There is Marlene…”Jackson Pollock in a dress…” Marlene would sneak out to the Indian Hospital with the desserts she had saved up from the cafeteria for the past week.

“They eventually threw her out. ‘The hospital carried no insurance to cover the harm./She might do,” we learn.

And Venus, who was a “real singer.” Everyone knew she was “…going to make it to Broadway either New York or Albuquerque…”

And then there are the girls who don’t make it, who, according to the Bureau of Indian Affairs “... doesn't play well with others/won’t speak or look us in the eyes/talks to ghosts./But we are what they're really saying is, we have the guns and money and we have your children.”

The poem is intense and troubling, yet it is a window into world that we would not know otherwise. And what is most striking about that world, is that, for all its tragedy, we see ourselves as teenagers in those girls.

One of the things that made the evening so enjoyable is how approachable Harjo seems. At one point she ways a poem she is about to read is intense and then adds, “But they're all a little intense.”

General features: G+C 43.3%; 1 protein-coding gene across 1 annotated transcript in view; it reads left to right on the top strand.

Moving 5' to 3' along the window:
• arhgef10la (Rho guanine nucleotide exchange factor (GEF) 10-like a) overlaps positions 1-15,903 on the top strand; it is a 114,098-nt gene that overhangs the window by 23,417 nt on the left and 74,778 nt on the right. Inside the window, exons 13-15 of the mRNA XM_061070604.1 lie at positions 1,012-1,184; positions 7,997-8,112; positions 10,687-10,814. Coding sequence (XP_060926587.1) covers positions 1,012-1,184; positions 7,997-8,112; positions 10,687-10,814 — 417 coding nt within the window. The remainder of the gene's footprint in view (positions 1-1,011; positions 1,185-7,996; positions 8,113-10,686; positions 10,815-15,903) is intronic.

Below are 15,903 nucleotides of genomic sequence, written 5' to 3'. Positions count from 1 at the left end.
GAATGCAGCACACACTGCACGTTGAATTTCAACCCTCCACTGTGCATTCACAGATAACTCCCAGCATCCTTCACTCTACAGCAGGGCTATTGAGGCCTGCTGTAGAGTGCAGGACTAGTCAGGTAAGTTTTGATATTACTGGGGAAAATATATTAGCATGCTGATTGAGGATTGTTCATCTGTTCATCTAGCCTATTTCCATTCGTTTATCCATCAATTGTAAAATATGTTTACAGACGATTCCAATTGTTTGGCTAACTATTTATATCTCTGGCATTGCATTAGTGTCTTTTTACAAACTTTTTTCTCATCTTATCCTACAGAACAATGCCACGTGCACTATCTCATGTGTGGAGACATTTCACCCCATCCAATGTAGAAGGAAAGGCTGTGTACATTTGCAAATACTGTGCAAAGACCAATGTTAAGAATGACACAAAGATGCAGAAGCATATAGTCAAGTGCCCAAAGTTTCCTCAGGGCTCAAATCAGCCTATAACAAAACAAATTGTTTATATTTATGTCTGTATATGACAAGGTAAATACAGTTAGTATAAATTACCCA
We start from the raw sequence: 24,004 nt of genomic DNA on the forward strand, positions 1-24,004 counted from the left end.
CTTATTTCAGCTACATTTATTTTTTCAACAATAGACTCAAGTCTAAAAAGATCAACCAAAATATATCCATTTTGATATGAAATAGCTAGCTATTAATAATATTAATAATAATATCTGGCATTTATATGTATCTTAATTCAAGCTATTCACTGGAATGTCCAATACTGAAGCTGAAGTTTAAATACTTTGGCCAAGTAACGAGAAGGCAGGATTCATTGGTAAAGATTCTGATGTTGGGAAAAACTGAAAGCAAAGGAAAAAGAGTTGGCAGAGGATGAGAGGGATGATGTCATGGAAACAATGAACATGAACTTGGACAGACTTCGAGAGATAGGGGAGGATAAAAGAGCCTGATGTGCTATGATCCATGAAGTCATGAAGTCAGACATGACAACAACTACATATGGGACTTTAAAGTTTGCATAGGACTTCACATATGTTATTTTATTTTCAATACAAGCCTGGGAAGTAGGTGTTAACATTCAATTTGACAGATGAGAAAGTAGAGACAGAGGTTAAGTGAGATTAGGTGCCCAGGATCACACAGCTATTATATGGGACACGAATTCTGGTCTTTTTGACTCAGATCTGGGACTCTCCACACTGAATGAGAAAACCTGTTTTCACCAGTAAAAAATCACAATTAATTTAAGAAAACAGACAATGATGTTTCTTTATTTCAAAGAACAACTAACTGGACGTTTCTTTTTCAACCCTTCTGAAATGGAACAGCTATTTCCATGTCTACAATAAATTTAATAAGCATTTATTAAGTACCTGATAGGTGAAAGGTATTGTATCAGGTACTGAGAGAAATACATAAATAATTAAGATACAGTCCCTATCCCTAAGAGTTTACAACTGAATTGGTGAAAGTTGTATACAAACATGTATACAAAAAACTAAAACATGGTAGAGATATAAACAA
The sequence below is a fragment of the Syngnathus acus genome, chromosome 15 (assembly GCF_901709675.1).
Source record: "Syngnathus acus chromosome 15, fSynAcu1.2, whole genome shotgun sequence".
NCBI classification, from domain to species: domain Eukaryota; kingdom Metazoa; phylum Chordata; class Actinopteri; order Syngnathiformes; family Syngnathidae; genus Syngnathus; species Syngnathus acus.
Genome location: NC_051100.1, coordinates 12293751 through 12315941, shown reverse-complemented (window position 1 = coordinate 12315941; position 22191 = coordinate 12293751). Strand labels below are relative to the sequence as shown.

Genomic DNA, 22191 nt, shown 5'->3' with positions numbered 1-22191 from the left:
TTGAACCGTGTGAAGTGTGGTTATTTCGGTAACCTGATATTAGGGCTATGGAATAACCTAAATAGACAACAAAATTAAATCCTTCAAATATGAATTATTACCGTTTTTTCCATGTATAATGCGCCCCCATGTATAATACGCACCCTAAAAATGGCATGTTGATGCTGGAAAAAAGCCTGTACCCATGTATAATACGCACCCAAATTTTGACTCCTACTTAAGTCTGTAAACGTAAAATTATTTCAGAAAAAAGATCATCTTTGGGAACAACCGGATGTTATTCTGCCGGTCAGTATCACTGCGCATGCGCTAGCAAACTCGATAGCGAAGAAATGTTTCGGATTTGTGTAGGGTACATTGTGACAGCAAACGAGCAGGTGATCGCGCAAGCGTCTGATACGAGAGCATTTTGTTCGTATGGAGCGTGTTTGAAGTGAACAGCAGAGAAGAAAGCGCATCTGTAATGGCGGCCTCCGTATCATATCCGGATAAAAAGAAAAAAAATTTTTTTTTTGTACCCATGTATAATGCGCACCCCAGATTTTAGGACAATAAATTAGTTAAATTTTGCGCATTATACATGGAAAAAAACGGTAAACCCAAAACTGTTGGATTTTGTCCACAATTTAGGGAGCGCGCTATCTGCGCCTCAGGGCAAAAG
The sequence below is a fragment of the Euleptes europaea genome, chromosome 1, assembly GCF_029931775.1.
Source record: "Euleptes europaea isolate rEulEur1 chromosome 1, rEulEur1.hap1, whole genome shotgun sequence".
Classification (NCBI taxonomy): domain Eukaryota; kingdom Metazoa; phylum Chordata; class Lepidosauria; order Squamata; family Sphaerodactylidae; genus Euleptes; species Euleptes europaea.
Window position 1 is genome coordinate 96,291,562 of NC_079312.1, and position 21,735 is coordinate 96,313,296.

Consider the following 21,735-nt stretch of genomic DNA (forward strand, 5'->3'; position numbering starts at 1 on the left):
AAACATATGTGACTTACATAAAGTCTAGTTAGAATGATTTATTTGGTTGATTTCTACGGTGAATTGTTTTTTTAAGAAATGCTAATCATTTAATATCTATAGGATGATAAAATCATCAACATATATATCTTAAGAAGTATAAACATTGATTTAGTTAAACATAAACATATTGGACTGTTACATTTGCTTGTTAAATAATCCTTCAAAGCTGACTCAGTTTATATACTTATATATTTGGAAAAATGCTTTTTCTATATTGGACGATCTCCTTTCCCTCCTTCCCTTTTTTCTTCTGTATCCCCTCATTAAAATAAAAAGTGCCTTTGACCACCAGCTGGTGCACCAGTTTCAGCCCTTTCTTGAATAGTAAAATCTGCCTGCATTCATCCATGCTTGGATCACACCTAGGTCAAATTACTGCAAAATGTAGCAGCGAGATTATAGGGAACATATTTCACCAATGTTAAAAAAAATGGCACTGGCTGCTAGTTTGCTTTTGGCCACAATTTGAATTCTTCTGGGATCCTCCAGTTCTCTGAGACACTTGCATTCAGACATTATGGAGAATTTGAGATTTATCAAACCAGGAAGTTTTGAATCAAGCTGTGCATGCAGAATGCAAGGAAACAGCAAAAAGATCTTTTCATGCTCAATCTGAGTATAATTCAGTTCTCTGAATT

That intensity returns time and time again. One of the most poignant poems she read was “Washing My Mother’s Body,” a poem that came from the anguish she felt when circumstances prevented her from washing her mother’s body after she ha died, a ritual she felt she needed to do. When introducing the poem, Harjo pointed to her poem as a way to illuminate how important poetry can be.

“I guess I'm reading it to to remind you that you can use poetry as a useful tool. Some people get afraid of it and run away,” she said.

The poem explores so much about her mother, her beauty, her determination and the love that she had for her daughter. There is the “daybook in which she has left me notes to find when she is gone…”

There is humor, her Creek husband telling Harjo in the poem that “A woman should be treated honored like a queen.”

“Ha I laugh and ask him. Then why aren’t you cooking my dinner,” she writes.

The poem is beautiful, elegiac and carries with it the human experience.

It is an intense poem, but offers a window into a wider world of the human condition. A shared language through the eyes and imagery of the Native American experience.